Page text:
A Web specification for the development of voice response applications, Voice Extensible Markup Language 2.0 has reached the W3Cs "proposed recommendation" stage, a final review period before becoming an official recommendation, or standard, the W3C announced on Tuesday.
"VoiceXML 2.0 has the power to change the way phone-based information and customer services are developed," said Dave Raggett, the W3Cs voice browser activity lead, in a statement.
Voice XML 2.0 is a key component of the W3Cs Speech Interface Framework focused on expanding access to Web-based services through voice interactions. VoiceXML 2.0 controls how a speech-enabled application interacts with a user, such as in interactive voice response, or IVR, applications commonly used to route calls through voice commands instead of through key pads.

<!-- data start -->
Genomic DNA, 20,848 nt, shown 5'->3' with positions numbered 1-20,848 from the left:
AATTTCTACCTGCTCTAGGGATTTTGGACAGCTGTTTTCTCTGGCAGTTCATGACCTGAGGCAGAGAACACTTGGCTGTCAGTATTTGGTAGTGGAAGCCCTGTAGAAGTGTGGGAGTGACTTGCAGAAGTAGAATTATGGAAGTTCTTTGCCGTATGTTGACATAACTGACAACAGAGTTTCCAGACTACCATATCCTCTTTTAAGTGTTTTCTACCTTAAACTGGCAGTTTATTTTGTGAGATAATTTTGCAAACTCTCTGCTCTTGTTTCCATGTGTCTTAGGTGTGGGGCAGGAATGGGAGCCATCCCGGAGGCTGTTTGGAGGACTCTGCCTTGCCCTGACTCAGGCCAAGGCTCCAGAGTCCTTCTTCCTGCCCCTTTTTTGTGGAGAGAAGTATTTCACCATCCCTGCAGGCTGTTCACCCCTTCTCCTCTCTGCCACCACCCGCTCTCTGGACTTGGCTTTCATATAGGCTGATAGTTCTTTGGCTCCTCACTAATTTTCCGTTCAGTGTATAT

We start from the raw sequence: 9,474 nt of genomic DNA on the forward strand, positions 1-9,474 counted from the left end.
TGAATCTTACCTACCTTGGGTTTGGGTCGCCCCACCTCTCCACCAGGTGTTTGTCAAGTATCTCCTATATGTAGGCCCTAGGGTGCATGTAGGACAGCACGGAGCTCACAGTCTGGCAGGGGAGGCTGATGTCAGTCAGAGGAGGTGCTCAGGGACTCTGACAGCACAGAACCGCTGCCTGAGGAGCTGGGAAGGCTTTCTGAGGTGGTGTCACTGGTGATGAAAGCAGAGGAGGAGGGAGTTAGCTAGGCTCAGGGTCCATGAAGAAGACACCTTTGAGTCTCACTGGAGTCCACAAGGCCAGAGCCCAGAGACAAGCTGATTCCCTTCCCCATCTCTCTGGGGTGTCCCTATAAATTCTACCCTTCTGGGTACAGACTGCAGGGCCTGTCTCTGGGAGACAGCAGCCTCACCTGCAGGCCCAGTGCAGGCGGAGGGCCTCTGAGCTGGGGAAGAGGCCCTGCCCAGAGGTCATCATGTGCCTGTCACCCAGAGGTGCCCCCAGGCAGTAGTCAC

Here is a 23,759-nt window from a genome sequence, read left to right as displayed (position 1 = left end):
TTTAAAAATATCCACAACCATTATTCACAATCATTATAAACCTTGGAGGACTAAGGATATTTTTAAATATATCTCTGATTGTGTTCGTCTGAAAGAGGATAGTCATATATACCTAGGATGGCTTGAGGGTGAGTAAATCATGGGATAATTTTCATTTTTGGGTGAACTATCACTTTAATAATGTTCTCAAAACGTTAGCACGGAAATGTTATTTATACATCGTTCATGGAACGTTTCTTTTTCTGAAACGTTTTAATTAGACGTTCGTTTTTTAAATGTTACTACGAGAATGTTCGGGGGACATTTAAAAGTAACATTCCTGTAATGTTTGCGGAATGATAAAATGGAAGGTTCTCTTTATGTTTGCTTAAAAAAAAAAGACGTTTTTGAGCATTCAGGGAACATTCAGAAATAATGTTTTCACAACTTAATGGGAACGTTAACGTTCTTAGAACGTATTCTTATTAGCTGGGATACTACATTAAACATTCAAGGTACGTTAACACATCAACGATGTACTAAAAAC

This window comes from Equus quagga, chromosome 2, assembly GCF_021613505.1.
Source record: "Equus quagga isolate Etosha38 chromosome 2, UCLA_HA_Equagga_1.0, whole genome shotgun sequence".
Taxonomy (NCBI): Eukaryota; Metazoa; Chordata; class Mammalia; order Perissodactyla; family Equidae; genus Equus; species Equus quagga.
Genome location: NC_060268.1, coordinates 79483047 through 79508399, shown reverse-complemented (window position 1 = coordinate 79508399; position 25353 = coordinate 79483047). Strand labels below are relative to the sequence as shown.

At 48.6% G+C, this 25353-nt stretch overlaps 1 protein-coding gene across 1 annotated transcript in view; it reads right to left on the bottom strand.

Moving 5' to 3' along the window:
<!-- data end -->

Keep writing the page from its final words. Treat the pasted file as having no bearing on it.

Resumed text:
A specification must prove that it can work in interoperable implementations before it advances to the final review stage. The W3C said that VoiceXML 2.0 has proven at least eight implementations, either in prototype or released products.
The VoiceXML Forum, a group of 380 vendors and companies backing the specification, said in a statement that it supports the W3Cs promotion of VoiceXML 2.0 to the final stage. The VoiceXML Forum, founded by IBM, AT&T, Lucent Technologies and Motorola Inc., released VoiceXML 1.0 in 2000